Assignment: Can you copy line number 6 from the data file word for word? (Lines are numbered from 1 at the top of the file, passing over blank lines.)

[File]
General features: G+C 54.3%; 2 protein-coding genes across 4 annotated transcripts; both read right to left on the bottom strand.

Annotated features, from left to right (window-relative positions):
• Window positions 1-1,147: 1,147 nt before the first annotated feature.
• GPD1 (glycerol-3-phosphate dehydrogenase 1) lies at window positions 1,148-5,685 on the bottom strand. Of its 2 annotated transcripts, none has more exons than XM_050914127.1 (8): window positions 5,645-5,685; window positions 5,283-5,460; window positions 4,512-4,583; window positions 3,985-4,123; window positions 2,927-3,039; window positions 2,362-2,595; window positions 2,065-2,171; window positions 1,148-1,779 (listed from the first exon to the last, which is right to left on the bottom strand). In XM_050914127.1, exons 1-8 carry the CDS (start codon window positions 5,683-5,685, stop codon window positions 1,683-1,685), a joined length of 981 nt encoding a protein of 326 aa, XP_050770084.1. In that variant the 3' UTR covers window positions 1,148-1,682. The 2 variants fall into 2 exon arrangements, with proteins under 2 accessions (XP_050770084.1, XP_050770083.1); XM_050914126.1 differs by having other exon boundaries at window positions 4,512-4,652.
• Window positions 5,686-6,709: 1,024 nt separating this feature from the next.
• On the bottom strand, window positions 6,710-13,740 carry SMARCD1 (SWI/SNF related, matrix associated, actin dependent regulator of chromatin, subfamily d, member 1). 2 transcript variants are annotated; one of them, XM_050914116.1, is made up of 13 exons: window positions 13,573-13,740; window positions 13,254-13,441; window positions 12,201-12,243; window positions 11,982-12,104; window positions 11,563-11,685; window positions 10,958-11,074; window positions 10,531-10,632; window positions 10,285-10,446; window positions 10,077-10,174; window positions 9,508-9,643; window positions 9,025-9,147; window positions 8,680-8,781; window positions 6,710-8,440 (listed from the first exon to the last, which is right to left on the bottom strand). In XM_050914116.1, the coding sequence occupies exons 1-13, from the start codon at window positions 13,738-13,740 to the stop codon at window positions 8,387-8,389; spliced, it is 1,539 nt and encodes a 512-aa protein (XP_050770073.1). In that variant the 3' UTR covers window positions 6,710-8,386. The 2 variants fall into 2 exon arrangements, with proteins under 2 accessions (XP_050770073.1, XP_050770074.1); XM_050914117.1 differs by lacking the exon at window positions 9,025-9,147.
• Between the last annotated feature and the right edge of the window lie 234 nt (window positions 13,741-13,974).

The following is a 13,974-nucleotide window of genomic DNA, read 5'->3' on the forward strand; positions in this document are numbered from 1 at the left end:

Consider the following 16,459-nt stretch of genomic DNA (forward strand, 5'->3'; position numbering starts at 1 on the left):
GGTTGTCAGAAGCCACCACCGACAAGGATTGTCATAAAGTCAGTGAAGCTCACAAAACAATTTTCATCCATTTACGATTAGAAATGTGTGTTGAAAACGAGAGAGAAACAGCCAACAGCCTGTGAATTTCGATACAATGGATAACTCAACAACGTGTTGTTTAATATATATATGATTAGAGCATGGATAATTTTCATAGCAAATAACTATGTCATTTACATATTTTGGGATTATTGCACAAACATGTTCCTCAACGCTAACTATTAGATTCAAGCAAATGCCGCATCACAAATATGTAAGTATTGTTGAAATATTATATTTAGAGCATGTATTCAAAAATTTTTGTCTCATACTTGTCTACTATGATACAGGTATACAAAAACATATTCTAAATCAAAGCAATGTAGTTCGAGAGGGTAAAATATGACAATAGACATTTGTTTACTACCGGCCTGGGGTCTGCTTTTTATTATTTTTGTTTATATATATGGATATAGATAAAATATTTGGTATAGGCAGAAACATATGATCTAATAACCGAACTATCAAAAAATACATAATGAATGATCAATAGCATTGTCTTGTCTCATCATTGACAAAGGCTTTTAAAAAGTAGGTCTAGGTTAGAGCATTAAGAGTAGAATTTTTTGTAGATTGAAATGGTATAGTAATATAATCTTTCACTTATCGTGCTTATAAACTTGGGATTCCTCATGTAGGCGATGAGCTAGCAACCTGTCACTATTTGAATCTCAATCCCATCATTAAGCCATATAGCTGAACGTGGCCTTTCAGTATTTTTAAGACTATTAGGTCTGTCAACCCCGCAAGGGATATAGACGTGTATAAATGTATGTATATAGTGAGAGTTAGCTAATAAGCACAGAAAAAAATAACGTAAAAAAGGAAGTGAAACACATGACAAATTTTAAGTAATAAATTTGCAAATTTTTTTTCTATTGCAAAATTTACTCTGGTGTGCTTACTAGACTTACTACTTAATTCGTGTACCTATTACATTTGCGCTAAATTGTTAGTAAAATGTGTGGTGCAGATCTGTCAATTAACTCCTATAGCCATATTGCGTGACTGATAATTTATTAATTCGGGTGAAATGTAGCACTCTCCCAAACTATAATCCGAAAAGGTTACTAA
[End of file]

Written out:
• On the bottom strand, window positions 6,710-13,740 carry SMARCD1 (SWI/SNF related, matrix associated, actin dependent regulator of chromatin, subfamily d, member 1). 2 transcript variants are annotated; one of them, XM_050914116.1, is made up of 13 exons: window positions 13,573-13,740; window positions 13,254-13,441; window positions 12,201-12,243; window positions 11,982-12,104; window positions 11,563-11,685; window positions 10,958-11,074; window positions 10,531-10,632; window positions 10,285-10,446; window positions 10,077-10,174; window positions 9,508-9,643; window positions 9,025-9,147; window positions 8,680-8,781; window positions 6,710-8,440 (listed from the first exon to the last, which is right to left on the bottom strand). In XM_050914116.1, the coding sequence occupies exons 1-13, from the start codon at window positions 13,738-13,740 to the stop codon at window positions 8,387-8,389; spliced, it is 1,539 nt and encodes a 512-aa protein (XP_050770073.1). In that variant the 3' UTR covers window positions 6,710-8,386. The 2 variants fall into 2 exon arrangements, with proteins under 2 accessions (XP_050770073.1, XP_050770074.1); XM_050914117.1 differs by lacking the exon at window positions 9,025-9,147.